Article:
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QUAN Graphic Designer Jason Malipol was lucky enough to be offered a ticket to see one of the greatest rappers of all time. Eminem was the first rapper to headline and sellout Wembley Stadium. Jason gave us a little insight of what it was like to see Eminem perform in London, the rappers first performance in the UK since August 2003.
The stars aligned for me to be at the Eminem concert on July 11th 2014, a spare ticket became available with a friend pulling out last minute and lucky for me I had the evening off that day, for you see I normally work late on Fridays and a colleague had asked to swap shifts!
Eminem at Wembley would be my third concert, having seen J Cole and Miguel prior, at the time of these concerts they were emerging artists performing in more intimate venues at bargain prices. This time round I got to see a legend do his thing in an iconic setting – Wembley Stadium; history was made that night as Eminem became the first rapper to headline the Stadium.
Originally Em favoured Hyde Park for his triumphant return to London after a 13 year long absence but the content of his lyrics was deemed unsuitable for the Park, which is a shame as there wouldn’t be a hierarchy when it came to seating, everyone would have been on a level playing field. This would be the first time I would be seated at a concert and getting to them was unexpectedly pleasant for a building with a capacity of 90,000. I was seated quite far away from the stage which was dwarfed by the stadium so I would have to rely heavily on the screens either side of the stage. The screens, which were in portrait, seemed like an odd choice at first but I soon realised that in portrait we could see close ups of the rappers on stage. I have always had reservations about seeing rap live, I wonder about the clarity over the music and the fans and how the acoustics of a building comes into play and the opening acts of Danny Brown and Odd Future didn’t help, as both acts were inaudible but there was time to correct it as best they could before Em was due on stage.
In preparation for his arrival, a white curtain was put up and a video detailing the events after Stan played and when it came to a close, the curtain fell to reveal Eminem ready to perform his first song of the night ‘Bad Guy’ the sequel to Stan, a song which adds legitimacy to the existence of the Marshall Mathers LP2. With his hype man Mr Porter in tow, the audio was noticeably better and although he appeared to be an ant from where I was I could still pick out his mannerisms and was glad to see him make full use of the stage. I have always felt that for you to properly enjoy a concert you must know the lyrics as this enables you to rap/sing along with the artist. From his new album I was excited to hear ‘Rap God’ and disappointingly he performed a shorter version than I would have liked, the first half of his set was definitely for his diehard fans as I wasn’t able to fully participate in songs until ‘The Way I Am’, from then on the concert went into high gear with ‘Dead Wrong’ ensuing, Eminem unleashing his verse from the Biggie Smalls track that has a flowing delivery and is laced with the lyricism he is renowned for.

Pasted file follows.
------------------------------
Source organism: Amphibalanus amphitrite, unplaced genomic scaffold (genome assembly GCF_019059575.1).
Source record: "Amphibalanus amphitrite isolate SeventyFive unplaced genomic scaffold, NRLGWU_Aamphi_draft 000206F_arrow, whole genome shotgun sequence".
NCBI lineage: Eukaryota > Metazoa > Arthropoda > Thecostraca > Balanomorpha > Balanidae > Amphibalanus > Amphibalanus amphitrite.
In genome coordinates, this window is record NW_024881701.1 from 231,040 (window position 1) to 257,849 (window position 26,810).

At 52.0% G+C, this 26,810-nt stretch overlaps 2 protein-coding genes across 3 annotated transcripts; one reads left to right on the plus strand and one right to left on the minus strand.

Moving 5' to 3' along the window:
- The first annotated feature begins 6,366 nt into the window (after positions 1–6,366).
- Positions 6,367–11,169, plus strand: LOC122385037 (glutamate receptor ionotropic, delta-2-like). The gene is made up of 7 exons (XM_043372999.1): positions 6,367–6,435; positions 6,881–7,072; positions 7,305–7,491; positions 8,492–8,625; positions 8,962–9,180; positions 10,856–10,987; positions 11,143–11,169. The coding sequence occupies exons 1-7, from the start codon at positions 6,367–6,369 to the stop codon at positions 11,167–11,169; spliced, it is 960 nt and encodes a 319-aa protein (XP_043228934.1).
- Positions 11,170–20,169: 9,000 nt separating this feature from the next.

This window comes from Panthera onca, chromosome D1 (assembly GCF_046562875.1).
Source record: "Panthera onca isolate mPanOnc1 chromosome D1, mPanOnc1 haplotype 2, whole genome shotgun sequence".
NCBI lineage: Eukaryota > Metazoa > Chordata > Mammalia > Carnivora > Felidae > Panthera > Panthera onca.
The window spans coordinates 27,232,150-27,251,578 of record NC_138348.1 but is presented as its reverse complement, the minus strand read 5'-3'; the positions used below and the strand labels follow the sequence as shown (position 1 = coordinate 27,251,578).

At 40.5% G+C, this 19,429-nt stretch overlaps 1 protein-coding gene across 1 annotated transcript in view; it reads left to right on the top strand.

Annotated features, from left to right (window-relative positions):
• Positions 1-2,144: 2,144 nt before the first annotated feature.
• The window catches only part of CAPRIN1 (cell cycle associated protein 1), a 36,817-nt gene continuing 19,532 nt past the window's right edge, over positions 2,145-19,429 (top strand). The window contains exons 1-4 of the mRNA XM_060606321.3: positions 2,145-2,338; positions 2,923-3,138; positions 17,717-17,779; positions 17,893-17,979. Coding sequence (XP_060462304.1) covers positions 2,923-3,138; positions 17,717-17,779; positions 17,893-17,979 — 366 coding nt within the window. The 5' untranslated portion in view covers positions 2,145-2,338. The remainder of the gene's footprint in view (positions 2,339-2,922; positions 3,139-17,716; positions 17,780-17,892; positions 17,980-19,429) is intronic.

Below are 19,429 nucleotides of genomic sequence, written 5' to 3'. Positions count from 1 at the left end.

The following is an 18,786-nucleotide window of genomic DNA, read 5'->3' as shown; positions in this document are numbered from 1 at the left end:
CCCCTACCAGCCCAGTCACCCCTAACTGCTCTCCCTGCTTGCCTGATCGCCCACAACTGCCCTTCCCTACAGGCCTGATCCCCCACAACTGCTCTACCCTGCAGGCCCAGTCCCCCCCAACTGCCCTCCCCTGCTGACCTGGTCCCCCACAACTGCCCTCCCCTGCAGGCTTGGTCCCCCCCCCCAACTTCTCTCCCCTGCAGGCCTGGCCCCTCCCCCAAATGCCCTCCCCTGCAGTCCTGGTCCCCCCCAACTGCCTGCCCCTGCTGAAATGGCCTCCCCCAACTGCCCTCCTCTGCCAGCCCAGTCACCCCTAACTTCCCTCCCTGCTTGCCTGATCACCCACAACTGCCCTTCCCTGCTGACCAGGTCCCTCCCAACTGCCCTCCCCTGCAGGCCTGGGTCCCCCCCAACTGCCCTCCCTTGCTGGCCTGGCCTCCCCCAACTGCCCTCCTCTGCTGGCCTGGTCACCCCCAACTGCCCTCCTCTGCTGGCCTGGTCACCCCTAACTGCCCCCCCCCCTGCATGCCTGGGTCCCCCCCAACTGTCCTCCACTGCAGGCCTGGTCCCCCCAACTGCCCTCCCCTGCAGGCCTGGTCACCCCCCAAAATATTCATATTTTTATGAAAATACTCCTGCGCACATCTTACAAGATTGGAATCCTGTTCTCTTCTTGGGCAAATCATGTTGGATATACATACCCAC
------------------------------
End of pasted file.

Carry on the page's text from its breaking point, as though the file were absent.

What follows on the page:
Then magic happened, over the ‘Dead Wrong’ beat Eminem got us to say ‘Doctor’ as he said ‘Dre’ and in the moment I didn’t fully comprehend what was about to occur, as Dr Dre made a surprise appearance for us and the place erupted, unable to contain the excitement of seeing the mentor and the protégée on stage belting out the classics such as ‘The Next Episode’, ‘Still D.R.E’ and ‘Forgot About Dre’. It was a highlight for a lot of people and I am honoured to say I heard these live. By this time the sky was getting darker which complimented the lighting which was spectacular, I looked at my surroundings and I felt perched on top of a mountain, the evening began to feel cosy and it didn’t matter that I was a considerable distance from the man himself. For the remainder of his set, he cranked out the hits, keeping up the tempo from when Dre exited left and Wembley entered karaoke mode as he ended the night with fan favourites ‘Not Afraid’ and ‘Lose Yourself’.
I was very fortunate to be there on that once in a lifetime night and what I take away from it is that I want to see more people live and will aim to get the best seats I can possibly afford as this will undoubtedly eradicate any sound issues which is my only gripe of the night, with the amount of revenue generated by the event you would have thought they could have tried a little harder, it did improve and with the help of familiar songs the night was rescued but I guess this will be chalked up as a lesson learned for future concerts at Wembley Stadium.
Images used via Google and have been labelled for reuse with modification.
Main Image from website: Wikipedia, Author: Sabine Fricke.
Other images from concert are by Jason Malipol.